Drones have been banned from all national parks in the United States, according to new regulations established by U.S. government officials.
The National Park Service (NPS), the government agency that manages the nation’s national parks, monuments and other historical sites, has outlawed launching, landing or operating drones over all federally administered lands and waters. Jonathan Jarvis, director of the National Park Service, signed the policy memo into effect on June 27.
“We embrace many activities in national parks because they enhance visitor experience with the iconic natural, historic and cultural landscapes in our care,” Jarvis said in a statement. “However, we have serious concerns about the negative impact that flying unmanned aircraft is having in parks, so we are prohibiting their use until we can determine the most appropriate policy that will protect park resources and provide all visitors with a rich experience.”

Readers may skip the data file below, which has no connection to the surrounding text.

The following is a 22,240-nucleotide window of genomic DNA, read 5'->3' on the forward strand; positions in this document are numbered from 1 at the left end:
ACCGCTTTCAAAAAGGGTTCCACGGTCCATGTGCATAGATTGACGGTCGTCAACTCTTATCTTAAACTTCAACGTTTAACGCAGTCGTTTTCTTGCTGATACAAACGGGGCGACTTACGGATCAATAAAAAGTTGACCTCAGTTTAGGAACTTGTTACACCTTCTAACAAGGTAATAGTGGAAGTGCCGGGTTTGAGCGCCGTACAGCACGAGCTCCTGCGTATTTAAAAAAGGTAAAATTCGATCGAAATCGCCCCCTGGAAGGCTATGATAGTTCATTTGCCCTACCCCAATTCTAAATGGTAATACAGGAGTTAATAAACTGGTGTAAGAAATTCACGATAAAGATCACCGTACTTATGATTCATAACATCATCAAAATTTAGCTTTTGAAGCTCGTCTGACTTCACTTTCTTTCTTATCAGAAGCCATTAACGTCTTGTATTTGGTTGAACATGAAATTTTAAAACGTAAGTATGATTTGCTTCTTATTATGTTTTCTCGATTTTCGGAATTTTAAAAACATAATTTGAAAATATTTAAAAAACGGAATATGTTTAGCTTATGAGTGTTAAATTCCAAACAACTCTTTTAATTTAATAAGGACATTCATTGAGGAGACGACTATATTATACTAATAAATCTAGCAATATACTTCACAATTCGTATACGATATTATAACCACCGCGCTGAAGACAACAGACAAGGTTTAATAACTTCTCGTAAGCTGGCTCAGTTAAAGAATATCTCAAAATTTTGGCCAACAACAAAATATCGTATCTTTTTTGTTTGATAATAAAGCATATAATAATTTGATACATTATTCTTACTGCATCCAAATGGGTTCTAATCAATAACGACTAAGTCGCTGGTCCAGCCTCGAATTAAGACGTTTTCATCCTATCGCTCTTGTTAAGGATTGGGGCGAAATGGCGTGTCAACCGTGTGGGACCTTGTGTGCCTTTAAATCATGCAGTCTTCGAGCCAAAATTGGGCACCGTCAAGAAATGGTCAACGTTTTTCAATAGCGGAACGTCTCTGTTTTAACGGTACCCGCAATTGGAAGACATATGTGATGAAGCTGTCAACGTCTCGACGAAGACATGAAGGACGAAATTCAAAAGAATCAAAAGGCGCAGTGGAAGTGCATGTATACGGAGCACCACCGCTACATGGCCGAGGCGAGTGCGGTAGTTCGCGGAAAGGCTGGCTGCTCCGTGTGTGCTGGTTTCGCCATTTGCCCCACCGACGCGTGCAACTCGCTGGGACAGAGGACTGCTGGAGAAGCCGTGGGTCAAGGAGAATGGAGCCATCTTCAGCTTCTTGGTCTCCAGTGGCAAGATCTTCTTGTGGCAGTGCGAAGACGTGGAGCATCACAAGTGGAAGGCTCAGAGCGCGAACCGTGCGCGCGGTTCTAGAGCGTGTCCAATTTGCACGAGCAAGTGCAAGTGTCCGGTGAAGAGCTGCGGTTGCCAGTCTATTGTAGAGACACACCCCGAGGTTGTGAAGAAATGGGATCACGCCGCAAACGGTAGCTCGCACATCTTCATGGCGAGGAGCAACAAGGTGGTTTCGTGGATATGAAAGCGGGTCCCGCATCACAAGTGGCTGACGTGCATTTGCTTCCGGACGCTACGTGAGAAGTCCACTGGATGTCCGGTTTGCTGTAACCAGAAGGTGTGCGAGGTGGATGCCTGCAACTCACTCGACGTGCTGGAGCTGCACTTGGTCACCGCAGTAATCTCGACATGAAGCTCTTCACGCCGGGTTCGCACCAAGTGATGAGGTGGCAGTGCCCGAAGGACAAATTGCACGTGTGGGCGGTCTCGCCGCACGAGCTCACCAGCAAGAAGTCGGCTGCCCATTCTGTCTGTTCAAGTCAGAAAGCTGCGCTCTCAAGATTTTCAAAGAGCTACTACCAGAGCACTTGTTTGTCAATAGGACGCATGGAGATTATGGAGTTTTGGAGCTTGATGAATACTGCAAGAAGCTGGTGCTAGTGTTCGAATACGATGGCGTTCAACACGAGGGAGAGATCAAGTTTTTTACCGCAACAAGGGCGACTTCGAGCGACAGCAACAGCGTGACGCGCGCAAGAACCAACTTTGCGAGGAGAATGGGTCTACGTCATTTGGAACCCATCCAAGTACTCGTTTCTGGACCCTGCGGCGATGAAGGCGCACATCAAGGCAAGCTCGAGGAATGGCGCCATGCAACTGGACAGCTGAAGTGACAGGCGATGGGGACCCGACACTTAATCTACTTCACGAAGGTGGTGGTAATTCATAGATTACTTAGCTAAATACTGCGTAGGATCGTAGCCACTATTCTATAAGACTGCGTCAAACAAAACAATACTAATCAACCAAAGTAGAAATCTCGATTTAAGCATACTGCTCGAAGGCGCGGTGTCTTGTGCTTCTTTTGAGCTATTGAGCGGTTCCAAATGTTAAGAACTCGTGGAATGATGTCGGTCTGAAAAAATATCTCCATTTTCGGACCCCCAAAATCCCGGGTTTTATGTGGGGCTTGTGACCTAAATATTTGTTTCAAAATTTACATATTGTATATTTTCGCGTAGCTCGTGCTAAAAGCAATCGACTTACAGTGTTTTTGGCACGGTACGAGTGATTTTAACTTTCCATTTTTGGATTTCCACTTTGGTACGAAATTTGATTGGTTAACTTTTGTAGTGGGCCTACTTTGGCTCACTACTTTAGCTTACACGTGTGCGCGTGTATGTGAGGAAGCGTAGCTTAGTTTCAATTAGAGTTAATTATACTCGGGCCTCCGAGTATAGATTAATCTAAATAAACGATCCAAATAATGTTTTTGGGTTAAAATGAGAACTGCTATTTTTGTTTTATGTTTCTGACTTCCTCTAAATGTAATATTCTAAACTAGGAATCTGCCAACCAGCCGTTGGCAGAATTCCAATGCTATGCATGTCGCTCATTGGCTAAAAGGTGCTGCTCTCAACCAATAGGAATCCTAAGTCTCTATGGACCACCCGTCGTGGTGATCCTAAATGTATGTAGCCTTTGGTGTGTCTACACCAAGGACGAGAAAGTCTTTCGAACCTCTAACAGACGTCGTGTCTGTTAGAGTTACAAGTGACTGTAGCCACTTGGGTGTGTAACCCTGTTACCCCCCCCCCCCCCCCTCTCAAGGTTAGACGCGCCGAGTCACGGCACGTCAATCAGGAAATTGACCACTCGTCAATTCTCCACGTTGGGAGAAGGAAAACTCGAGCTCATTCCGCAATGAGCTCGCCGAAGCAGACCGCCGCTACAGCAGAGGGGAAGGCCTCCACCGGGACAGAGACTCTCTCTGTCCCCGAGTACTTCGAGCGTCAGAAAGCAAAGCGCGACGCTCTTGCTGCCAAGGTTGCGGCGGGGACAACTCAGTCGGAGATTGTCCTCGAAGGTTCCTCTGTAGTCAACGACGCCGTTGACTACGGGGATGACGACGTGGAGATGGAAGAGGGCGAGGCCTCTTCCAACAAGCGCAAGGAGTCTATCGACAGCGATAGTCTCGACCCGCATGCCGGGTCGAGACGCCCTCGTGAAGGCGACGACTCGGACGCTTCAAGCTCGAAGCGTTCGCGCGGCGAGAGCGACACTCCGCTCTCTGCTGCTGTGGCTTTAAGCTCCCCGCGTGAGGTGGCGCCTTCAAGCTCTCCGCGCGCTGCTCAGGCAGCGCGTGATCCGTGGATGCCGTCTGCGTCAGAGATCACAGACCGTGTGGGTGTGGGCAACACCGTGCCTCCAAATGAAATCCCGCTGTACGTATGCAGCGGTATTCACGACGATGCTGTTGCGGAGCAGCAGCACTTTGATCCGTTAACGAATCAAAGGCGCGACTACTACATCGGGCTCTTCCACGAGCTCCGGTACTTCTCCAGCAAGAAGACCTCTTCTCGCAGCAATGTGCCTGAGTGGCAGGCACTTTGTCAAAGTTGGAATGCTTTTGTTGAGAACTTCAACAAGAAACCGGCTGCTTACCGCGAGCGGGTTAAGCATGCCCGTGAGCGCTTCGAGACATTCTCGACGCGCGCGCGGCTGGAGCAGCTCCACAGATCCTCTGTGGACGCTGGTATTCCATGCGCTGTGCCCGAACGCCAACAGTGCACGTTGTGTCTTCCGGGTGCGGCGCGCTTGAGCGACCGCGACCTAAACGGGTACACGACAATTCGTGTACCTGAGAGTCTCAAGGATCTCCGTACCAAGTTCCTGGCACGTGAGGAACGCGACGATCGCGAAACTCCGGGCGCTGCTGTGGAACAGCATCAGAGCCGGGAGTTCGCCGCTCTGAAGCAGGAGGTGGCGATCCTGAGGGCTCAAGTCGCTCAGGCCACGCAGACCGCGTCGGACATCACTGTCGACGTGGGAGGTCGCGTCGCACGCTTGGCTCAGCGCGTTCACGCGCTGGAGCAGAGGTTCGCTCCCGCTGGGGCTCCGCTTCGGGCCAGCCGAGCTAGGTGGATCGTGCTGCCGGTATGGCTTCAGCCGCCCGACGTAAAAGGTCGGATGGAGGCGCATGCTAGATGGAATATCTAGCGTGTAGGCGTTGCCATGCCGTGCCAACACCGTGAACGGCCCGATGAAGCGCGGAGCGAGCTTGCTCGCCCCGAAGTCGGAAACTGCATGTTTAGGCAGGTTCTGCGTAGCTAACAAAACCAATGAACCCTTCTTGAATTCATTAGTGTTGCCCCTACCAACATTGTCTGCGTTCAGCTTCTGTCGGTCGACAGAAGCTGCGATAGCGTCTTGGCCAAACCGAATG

In May, Yosemite National Park in California banned the use of drones anywhere within the park’s boundaries. NPS superintendents had reported that these flying bots were frequently being used to film above Yosemite’s treetops to capture stunning aerial views of the landscape.